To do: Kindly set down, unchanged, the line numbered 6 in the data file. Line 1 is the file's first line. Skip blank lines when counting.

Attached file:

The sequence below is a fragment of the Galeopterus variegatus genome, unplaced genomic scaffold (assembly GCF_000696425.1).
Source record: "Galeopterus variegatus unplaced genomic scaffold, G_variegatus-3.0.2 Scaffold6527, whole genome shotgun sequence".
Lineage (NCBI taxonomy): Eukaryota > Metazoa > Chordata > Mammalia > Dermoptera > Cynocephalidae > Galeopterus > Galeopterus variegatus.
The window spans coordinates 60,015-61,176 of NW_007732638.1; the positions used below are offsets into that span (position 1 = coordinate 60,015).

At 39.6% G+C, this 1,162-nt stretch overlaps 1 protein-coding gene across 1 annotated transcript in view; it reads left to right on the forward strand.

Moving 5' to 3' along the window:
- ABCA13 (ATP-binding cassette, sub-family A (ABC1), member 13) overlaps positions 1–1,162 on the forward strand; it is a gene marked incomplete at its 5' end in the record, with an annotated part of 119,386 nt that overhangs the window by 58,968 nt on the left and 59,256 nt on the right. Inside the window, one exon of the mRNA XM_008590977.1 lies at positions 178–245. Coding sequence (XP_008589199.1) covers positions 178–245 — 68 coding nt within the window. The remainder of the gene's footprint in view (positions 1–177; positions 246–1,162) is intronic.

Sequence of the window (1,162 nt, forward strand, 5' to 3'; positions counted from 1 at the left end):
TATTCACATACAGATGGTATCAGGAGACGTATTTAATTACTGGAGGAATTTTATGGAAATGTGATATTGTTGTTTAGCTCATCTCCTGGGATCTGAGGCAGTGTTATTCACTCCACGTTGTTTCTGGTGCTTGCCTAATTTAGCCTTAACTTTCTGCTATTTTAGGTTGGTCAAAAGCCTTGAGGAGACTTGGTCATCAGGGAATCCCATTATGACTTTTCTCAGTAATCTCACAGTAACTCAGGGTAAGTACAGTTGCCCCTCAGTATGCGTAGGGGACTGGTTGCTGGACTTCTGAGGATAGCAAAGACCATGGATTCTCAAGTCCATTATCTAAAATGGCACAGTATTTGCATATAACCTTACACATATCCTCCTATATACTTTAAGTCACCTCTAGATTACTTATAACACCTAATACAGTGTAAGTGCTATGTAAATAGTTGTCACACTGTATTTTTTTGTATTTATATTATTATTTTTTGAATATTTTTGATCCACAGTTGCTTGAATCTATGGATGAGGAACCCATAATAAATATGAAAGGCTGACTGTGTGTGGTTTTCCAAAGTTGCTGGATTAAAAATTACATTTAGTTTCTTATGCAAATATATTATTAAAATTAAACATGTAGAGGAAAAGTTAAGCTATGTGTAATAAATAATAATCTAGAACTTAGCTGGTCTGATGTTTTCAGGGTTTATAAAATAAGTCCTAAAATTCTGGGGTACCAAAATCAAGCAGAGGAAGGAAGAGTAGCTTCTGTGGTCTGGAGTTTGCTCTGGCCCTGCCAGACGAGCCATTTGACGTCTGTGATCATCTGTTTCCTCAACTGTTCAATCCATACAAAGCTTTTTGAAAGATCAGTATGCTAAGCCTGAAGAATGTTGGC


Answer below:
Moving 5' to 3' along the window: